Ever since I appeared on Coast to Coast AM on June 1, I have been looking in at Amazon to see the size and duration of any boost in sales attributable to the show. I’m interested not only in The Cosmic Internet, but my earlier books, as well: The Sphere and the Hologram, Muddy Tracks, Babe in the Woods, and Messenger. (A sixth book, Chasing Smallwood, isn’t listed with Amazon.)
As you no doubt know, the lower the number, the better a book is selling. As I learned years ago when I was with Hampton Roads, though, the fact that a book falls even hundreds of thousands in the rankings doesn’t mean you sold more than a couple of books! Anyway, it’s sort of fascinating to watch. One thing, clearly, that one appearance gave a strong boost to my other books.
Fifteen years ago last July, Rich Spees and I met at a program at The Monroe Institute and discovered that we were friends. Despite my having explicitly described his first encounter with Guidance in my non-fiction book Muddy Tracks, and despite my having turned him into a major character in my novel Babe in the Woods, we remain good friends today.
Out of the goodness of his heart, Rich, a demon web designer (http://speesdesign.com/), maintains both my blogs, this one and one devoted mainly to political and public affairs (http://thehistoricalcontext.wordpress.com/). As he finds time, he keeps making little improvements, most of them invisible to the user, but some of which show.
I am not exactly Mr. Technology, so he had to explain to me that the “Share This” button at the bottom of the column allows you, the reader, to automatically send someone a link to a page you like. I figure I can’t be the only person in the world not to know this, so I thought I’d explain it, hence this little note.
Tuesday, August 3, 2010
3 AM. I was dreaming of dad. A very pleasant dream, centering on his cheerfulness. He had so much stuff to be gone through. He was gone and I dreaded to start going through it, drawers full of stuff packed tight, to be emptied out into shopping bags and assorted. But that’s all I remember except realizing how cheerful and helpful he’d been, and how unappreciated.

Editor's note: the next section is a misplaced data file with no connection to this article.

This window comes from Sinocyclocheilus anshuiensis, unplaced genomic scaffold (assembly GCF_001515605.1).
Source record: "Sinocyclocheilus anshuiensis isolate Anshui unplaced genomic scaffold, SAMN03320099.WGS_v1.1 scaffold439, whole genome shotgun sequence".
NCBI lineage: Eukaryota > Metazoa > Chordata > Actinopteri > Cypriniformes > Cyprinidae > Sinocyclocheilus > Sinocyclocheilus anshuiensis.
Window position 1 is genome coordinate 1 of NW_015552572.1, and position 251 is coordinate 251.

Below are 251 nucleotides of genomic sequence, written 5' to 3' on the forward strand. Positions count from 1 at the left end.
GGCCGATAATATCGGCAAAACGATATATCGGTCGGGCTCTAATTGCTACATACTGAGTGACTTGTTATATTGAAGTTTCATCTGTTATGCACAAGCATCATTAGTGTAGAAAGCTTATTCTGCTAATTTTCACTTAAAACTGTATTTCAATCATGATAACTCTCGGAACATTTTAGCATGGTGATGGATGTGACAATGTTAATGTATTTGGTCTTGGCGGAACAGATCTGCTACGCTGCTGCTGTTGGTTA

— I lie in bed and keep thinking of the murder of John F. Kennedy; Dealey Plaza; the crossfire, all that. Why? Does somebody want to talk about that? And if so, what? (And why?)
Nobody? Then why keep me awake?
Continue reading Conversations August 3, 2010
Friday, July 23, 2010
Nearly 5 AM. Funny, these guys. Subtle, too. I’m lying there asleep — at least I assume I was asleep — and I hear the doorbell, “ding dong” — only low, muted, and anyway this house’s doorbell doesn’t sound like that. And so with an internal smile I realize that it is my slave-drivers suggesting that it’s time. Out of hand, these guys. And of course they remind me of my friend Rich’s conceptualization of his Guidance. When he wants an answer, he visualizes a doorbell and pushes it. Calls them The Doorbells, which ranks up there with Frank And The Guys Upstairs as a good name for a singing group.
All right, Ernest, I see the point now of a list of queued-up questions. I was just fishing around, wondering how to begin, when I remembered that I have a couple of questions left.
Continue reading Conversations July 23, 2010
The narrator, Angelo Chiari, is a news reporter in his fifties, comes to a Monroe-like program as a skeptic. In the course of the week, a lot of things open up for him – or perhaps we should say, he opens up to things, as various experiences present opportunities. As for instance on Tuesday night, when Angelo is confronted with the onset of an asthma attack, without his accustomed way to hold it at bay. This is from Chapter Four.
Continue reading A sample from my novel Babe in the Woods
Richard Bach, the author of Jonathan Livingston Seagull, Illusions, etc., who became a friend of mine a few years ago, sent me a series of emails as he was reading Babe in the Woods, and he is very generously allowing me to quote them here. Some excerpts:
“I’ve begun reading at last, and have to tell you again what a pleasure is your writing! You catch me on paragraph one, have me fascinated and at the same time at ease with that homey comfortable style of yours….”
Continue reading Richard Bach on Babe in the Woods
It is always a delicate balance, like breathing. You can’t always be breathing out, you can’t always be breathing in. If the two halves of the rhythm don’t alternate smoothly, you’ve got problems. Similarly, you’ve got to keep a balance between absorbing new material (whether by reading or other experience) and expressing what you know. At least, that’s my experience.
When I began this blog in another format in March 2007, the result of a kind and perceptive suggestion from a friend who pointed out that I was already blogging, in essence, in the amount of material I was sending out to my friends via e-mail, at first the material poured out. Already I have hundreds of pieces blogged, and potential hundreds more, because I read a lot, think a lot, talk to myself pretty continuously, and keep a journal as I have done since I was 20. That makes for a lot of material.
Continue reading Neglecting this blog